This has got me thinking more about the importance of Connected by Data work on developing and embedding narratives that tap into a broader view of both what we mean by protecting data, and what we mean by data sharing. It’s not enough to have policies that provide the ‘letter of’ participatory data governance, if we’ve not also secured engagement with the ‘spirit’ of the proposals too.
Right now, this feels like quite an uphill task. I was struck in the Living with Data panel I attended at the Data Power conference how difficult it appeared to be for people to imagine collective control over data, and indeed, in many cases, to imagine control over data at all outside of straight resistance to data collection. In a week when the MyData 2022 conference has been talking place in Helsinki, essentially doubling-down on models of individual data sovereighty that do little to disrupt narrow data discourses, we’ve been spending some time, led by Jonathan, on the Connected by Data brand narrative. Central to this is working out how to bring the problems of current data practice more clearly into view, and thinking about ways to support clearer collective imagination about the ways community-centred data governance could transform things.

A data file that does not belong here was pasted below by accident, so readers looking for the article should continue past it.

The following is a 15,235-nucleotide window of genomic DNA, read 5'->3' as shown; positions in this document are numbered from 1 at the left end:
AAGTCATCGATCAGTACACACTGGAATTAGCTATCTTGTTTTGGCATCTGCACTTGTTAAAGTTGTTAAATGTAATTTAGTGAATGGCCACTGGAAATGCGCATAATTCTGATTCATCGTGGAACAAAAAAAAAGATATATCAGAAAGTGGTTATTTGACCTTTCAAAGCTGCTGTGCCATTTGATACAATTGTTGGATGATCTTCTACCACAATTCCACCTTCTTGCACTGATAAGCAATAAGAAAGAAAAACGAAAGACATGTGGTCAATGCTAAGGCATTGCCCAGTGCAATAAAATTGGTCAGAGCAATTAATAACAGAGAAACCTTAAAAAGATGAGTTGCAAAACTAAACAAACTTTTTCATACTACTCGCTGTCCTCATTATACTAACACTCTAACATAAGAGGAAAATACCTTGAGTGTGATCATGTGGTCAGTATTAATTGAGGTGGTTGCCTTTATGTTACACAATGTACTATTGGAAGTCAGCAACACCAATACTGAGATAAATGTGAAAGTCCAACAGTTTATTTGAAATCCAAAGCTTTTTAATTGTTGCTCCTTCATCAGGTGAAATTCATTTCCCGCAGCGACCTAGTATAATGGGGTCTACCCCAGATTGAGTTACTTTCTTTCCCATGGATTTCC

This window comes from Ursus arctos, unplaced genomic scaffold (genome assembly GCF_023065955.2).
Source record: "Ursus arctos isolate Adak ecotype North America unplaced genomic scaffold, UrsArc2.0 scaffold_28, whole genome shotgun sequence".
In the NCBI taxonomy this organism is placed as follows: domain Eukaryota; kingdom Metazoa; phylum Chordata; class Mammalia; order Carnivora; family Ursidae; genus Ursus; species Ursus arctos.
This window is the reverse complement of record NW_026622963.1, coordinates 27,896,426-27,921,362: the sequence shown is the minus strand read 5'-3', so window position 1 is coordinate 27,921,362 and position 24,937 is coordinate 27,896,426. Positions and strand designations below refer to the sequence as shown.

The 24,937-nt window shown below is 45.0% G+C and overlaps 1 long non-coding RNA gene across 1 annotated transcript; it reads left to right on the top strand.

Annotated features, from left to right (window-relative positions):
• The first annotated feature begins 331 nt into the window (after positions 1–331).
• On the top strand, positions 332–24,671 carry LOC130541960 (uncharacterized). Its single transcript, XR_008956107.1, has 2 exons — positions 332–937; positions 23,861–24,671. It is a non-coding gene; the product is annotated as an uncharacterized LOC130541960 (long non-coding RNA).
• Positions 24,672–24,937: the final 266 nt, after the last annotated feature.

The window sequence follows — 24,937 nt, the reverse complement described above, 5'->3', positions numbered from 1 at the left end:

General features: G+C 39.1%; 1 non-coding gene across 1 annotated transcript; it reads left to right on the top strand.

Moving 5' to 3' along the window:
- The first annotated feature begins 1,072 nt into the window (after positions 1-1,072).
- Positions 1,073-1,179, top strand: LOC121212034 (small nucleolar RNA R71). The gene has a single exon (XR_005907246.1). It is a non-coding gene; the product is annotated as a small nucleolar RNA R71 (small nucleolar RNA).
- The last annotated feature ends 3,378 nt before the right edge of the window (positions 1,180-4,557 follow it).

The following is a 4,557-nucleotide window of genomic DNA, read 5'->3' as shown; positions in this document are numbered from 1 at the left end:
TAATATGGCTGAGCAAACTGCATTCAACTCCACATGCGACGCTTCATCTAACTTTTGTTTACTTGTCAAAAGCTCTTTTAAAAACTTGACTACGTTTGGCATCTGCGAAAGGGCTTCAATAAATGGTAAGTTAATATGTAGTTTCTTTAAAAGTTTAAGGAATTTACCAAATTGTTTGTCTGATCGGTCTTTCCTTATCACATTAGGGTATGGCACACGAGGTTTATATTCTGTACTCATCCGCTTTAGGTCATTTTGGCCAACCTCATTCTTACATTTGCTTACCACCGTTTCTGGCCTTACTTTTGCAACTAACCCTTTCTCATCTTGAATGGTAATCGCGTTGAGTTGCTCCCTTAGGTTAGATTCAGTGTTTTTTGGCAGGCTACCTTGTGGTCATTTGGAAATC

On my ToDo list for the coming weeks is to work on a blog post on ‘Questions to ask about data governance?’ to try and capture some critical tools to bring into relief the problems with the status quo (reliance on notice and consent; narrowing of both privacy and data sharing concepts; failures of transparency etc.) as a first step to then supporting exploration of alternatives. I also found it useful in preparing for the Open Futures Salon on Thursday to look at the flow-chart of data governance processes they have set-out in their proposal for future Business to Government (B2G) data sharing in Europe, and to reflect on the kinds of participatory governance that might be possible at each level.